The impossibilities: Joe DiMaggio, at 72, returning to the Yankees and still batting third. Ben Hogan, 74, playing the current PGA tour and Sam Hanks, 66, qualifying for this year's Indy 500.
The actuality: Bob Nordskog, at 73, driving today's brutal Rum Run for offshore power boats. It will be an open water hammering from Long Beach to Catalina Island and back at 90-miles-per-hour for two hours.
"The only way to beat Father Time is to ignore him," Nordskog said. Or to avoid callow, soft journalists and their predictions for the retirement of this old man from his cruel sea.
"I'll retire when I feel that I don't have the ability to react. Or if the pain is too great."
Wise money is on the pain. Four decades of offshore racing have brought Nordskog 45 world and national titles and a body that has been examined by every medical specialist except a coroner.
Crashing hydrobatics in 50-ton boats have given him six concussions. A ruptured spleen and kidney. Broken ribs, arm and leg. Punctured lung. Nothing really more serious, he says, than loose connections and a few leaks.
Why? "Exhilaration, the fun," he explains. "Otherwise, why would I get myself on the ragged edge?"
Nordskog, a millionaire industrialist from Tarzana, is the beloved great-grandaddy of this blood sport for affluent masochists. He holds its records, serves its committees and international organizations . . . and sponsors many of its races, including today's Rum Race.
The event is in mild commemoration of Prohibition when rum was ferried from Mexico, unloaded offshore and smuggled by speedboat to Santa Monica and San Diego.
Little has changed. The current arena is the Atlantic coast off Miami. The contraband is Colombian cocaine with final delivery by powerboats similar to those modified for more legal water sports.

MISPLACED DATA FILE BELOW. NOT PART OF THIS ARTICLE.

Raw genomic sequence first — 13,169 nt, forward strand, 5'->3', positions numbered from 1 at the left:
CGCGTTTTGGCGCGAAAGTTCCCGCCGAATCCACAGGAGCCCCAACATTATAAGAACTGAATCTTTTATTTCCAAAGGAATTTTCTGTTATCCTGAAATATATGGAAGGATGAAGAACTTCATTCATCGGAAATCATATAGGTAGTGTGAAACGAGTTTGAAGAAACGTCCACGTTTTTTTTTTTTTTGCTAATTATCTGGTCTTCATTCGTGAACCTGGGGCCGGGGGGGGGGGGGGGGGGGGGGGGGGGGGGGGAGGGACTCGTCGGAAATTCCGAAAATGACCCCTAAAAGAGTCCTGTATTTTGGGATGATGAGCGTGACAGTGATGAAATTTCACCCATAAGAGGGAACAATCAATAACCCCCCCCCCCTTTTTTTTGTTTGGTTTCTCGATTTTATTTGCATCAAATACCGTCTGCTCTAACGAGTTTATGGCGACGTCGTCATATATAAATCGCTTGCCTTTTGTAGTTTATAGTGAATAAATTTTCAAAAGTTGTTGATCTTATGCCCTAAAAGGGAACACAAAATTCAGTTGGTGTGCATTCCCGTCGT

"As a matter of fact, the boat you see in 'Miami Vice' is the same as this one," Nordskog said. We're burbling away from the California Yacht Club at Marina del Rey. "It's a 38-foot Scarab by Welcraft and constructed of Kevlar, the stuff used to make bulletproof vests.
"This boat has twin 850-horsepower engines built on Chevrolet Corvette blocks. Today I want to test some new propellers that should give us greater efficiency with a higher top end.
"Hook this kill line to your life vest. We call it that because if you get tossed out of the boat it kills the engine. Or kills you.
"I'm sure this won't be the case, but if it gets too scary . . . well, I've had people huddle in the cockpit where they couldn't see anything. Y'know, eight people were killed in offshore power boat races last season. Broken necks."
OK, old man. Show me your stuff.
The yellow, tangerine-flake missile boils out of the channel. Other boats seem to quiver. They sense the menace of this hull; one-third stuffed with men and machines, two-thirds a restless broadhead sniffing for range and speed.
Nordskog's foot digs deeper. Forty-miles-per-hour. Fifty. Ride control plates are set. So is Nordskog's target, a dot of a buoy between Santa Monica and Malibu.
Boomhisss. Sixty-miles-per-hour. Kerslap. Seventy. Suddenly, the essence of the sport. The exhilaration of a cavorting, wave smashing thing; a living, dangerous roller coaster. The fun of riding a bucking sea bronc, standing up, knees flexed in honor of Nordskog's warning: "Stiff leg it and you'll push your hips through their sockets."
Then that ragged edge. The boat is almost berserk. It's thrashing from rock-hard crest to brick-wall swell. She's airborne. She's thumping down, hard. Part fighter plane, half racing car.
And the ocean gives up. No matter how angry, no matter how heavy, mere water cannot harm this boat. We have conquered.
"We got her to about 90," says Nordskog. He apologizes. "The new props weren't working. There was no point in going flat out. . . . "
Pity. The whole morning ruined.
Race start at 10 a.m. abeam the Queen Mary, Pier J, Long Beach Harbor. Ends at noon. Free viewing from pier or Queen Mary.